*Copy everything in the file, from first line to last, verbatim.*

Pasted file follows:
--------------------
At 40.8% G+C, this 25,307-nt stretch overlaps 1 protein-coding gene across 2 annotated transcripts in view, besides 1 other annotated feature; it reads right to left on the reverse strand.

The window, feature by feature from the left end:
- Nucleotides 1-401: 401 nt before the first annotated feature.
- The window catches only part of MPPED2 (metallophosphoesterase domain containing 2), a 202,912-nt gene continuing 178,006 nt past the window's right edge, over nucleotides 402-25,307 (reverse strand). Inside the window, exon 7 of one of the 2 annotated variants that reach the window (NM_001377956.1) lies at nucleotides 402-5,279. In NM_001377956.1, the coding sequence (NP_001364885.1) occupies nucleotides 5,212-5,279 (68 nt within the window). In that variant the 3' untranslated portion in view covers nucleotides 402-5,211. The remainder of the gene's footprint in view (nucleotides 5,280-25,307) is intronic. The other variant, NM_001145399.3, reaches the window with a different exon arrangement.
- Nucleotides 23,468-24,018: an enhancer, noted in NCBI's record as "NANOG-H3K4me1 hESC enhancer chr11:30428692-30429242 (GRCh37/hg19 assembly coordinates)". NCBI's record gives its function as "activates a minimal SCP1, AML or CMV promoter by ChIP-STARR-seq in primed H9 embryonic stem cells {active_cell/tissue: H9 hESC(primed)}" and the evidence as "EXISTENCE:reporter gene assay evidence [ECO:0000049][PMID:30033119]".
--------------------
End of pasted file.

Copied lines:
At 40.8% G+C, this 25,307-nt stretch overlaps 1 protein-coding gene across 2 annotated transcripts in view, besides 1 other annotated feature; it reads right to left on the reverse strand.

The window, feature by feature from the left end:
- Nucleotides 1-401: 401 nt before the first annotated feature.
- The window catches only part of MPPED2 (metallophosphoesterase domain containing 2), a 202,912-nt gene continuing 178,006 nt past the window's right edge, over nucleotides 402-25,307 (reverse strand). Inside the window, exon 7 of one of the 2 annotated variants that reach the window (NM_001377956.1) lies at nucleotides 402-5,279. In NM_001377956.1, the coding sequence (NP_001364885.1) occupies nucleotides 5,212-5,279 (68 nt within the window). In that variant the 3' untranslated portion in view covers nucleotides 402-5,211. The remainder of the gene's footprint in view (nucleotides 5,280-25,307) is intronic. The other variant, NM_001145399.3, reaches the window with a different exon arrangement.
- Nucleotides 23,468-24,018: an enhancer, noted in NCBI's record as "NANOG-H3K4me1 hESC enhancer chr11:30428692-30429242 (GRCh37/hg19 assembly coordinates)". NCBI's record gives its function as "activates a minimal SCP1, AML or CMV promoter by ChIP-STARR-seq in primed H9 embryonic stem cells {active_cell/tissue: H9 hESC(primed)}" and the evidence as "EXISTENCE:reporter gene assay evidence [ECO:0000049][PMID:30033119]".